Mês: novembro 2017

USA and Asia

Policy Planning Staff, PPS23, Top Secret   Excerpt VII. Far East   George Kennan Feb. 28, 1945   Memo by George Kennan, Head of the US State Department Policy Planning Staff. Written February 28, 1948, Declassified June 17, 1974. George Kennan, “Review of Current Trends, U.S. Foreign Policy, Policy Planning Staff, PPS No. 23. Top Secret. Included in the U.S. Department of State, Foreign Relations of the United States, 1948, volume 1, part 2 (Washington DC Government Printing Office, 1976), 509-529.   My main impression with regard to the position of this Government with regard to the Far East is that we are greatly over-extended in our whole thinking about what we can accomplish, and should try to accomplish, in that area. This applies, unfortunately, to the people in our country as well as to the Government. It is urgently necessary that we recognize our own limitations as a moral and ideological force among the Asiatic peoples. Our political philosophy and our patterns for living have very little applicability to masses of people in Asia. They may be all right for us, with our highly developed political traditions running back into the centuries and with our peculiarly favorable geographic position; but they are simply not practical or helpful, today, for most of the people in Asia. This being the case, we must be very careful when we speak of...

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Corruption

Washington’s Wonderful World of Corruption   Top officials sell out to anyone for anything   Philip Giraldi Nov. 7, 2017 One of the interesting side benefits, if one might call it that, of the everlasting investigation into Russiagate is the window provided on the extreme corruption of U.S. politicians and government officials. It has become evident that anyone can seemingly buy political and media support for nearly anything as long as enough money is put on the table. And worse, the sell-out has clearly been going on for some time, with the disease disproportionately afflicting former senior officials that have been engaged in national security. If this corruption from the top down does not constitute a crisis that directly challenges the credibility of the entire U.S. political system, it is not clear what more would be needed to make the case. And it was not carried out by the Russians or anyone else seeking to bring down our so-called democracy. We Americans appear to have done it all to ourselves through inexplicable tolerance for a combination of greed and fundamental dishonesty on the part of our elected and appointed government officials. A recent story that received remarkably little play in the media provides some insight into how it all works, driven by a money-fueled corruption that sells out American interests by those who once had sworn to protect them....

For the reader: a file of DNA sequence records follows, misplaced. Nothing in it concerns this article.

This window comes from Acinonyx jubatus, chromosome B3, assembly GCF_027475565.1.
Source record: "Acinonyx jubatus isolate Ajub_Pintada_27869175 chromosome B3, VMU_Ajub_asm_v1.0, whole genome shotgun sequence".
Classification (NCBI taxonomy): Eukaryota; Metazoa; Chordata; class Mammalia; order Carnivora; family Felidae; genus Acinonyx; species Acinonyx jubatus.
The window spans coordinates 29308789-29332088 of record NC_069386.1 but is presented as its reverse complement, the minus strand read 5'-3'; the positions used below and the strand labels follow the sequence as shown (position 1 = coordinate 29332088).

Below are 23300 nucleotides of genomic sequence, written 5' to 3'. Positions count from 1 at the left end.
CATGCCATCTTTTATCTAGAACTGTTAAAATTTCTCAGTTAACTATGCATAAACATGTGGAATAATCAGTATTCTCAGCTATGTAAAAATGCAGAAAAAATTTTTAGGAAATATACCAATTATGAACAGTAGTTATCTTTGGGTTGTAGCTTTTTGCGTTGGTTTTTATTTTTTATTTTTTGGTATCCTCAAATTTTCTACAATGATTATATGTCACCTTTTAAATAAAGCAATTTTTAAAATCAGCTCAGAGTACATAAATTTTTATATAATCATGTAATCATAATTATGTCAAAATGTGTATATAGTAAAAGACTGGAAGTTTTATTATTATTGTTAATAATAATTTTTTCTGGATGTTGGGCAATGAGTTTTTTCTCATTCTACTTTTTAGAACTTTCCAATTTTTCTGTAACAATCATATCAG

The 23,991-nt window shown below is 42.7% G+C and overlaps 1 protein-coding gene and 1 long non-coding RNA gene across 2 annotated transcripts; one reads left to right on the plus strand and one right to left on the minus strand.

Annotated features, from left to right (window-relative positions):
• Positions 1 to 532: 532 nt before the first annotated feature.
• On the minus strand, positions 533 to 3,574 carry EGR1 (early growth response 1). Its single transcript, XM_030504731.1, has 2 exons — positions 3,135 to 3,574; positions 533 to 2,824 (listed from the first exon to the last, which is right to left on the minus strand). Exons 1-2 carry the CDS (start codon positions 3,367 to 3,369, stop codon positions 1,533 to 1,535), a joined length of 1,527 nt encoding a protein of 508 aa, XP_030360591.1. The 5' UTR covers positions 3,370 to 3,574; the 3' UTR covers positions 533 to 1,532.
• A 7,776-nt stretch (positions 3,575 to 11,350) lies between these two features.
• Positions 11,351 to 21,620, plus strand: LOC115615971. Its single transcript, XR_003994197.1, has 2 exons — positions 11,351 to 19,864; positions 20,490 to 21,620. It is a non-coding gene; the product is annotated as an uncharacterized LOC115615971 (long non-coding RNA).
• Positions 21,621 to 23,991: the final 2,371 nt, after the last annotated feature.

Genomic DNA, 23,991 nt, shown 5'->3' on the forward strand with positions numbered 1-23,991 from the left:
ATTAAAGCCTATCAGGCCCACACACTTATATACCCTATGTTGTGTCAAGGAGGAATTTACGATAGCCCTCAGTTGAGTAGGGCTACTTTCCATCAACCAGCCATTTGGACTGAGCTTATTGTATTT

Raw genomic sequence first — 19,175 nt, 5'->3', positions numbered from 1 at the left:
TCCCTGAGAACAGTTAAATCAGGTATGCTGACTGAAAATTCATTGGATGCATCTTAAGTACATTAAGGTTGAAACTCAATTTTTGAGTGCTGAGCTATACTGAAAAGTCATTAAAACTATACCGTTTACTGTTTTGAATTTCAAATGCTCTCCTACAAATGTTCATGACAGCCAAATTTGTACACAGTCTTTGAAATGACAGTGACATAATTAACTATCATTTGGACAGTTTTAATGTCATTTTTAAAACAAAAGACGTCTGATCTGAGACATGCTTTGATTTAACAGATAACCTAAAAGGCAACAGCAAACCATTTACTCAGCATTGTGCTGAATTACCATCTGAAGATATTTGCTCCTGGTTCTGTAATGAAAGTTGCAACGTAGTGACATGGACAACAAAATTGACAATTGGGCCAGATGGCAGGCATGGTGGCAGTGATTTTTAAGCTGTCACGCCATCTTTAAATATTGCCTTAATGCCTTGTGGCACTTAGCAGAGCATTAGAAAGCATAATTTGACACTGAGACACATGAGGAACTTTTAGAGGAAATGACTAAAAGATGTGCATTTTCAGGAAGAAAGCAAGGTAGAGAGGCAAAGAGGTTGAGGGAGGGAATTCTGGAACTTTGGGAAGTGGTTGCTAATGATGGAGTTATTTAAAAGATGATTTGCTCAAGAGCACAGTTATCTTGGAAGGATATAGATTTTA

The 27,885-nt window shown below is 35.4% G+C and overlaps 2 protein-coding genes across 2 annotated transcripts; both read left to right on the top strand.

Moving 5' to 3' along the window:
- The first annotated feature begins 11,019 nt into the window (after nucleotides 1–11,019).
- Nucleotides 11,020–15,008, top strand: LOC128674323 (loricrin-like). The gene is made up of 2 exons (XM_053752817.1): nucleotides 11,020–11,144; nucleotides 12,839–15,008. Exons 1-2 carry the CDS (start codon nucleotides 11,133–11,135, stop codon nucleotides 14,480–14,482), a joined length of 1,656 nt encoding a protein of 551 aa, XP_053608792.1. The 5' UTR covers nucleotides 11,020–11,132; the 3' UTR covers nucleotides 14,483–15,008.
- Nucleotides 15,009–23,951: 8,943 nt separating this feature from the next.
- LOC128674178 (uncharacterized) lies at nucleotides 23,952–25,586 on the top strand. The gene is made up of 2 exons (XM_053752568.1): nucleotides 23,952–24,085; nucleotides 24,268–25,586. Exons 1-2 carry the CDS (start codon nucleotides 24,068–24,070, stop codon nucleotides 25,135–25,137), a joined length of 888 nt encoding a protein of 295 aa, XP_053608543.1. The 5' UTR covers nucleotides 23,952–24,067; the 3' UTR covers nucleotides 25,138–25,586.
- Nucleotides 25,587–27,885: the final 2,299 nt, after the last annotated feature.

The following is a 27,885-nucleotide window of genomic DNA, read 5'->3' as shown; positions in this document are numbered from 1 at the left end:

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Eurasia

Russia’s Grand Designs For the International Order   Dmitri Trenin Oct. 26, 2017   Russia’s foreign policy has come full circle in the last 25 years. It started with the rejection of the Soviet Union’s superpower posture, its global geopolitical ambitions, and its ideology. The Russian Federation positioned itself as a “new Russia” — no longer a superpower, with modest ambitions beyond its borders, and willing to go along with the Soviet Union’s former adversaries who became Moscow’s new friends and mentors. It was not immediately clear what this new Russia’s national interests were – and whether or how they differed from those of its American and European friends. But armed conflicts on the outskirts of the former USSR, the wars in the Balkans and NATO’s enlargement to the east, taught Russia’s elites and public some pretty hard lessons about the country’s post-Soviet role. NATO enlargement, the Kosovo crisis and the war in Chechnya marked the end of the early benign attitude toward the West, and above all the United States. It dawned on the Kremlin that, in the final count, Russia could only rely on nuclear weapons to protect its vital security interests. The financial default after the collapse of the Soviet Union demonstrated that Russia’s economic dependence on the West made it a much-diminished actor on the global scene, while giving foreigners every opportunity to meddle in...

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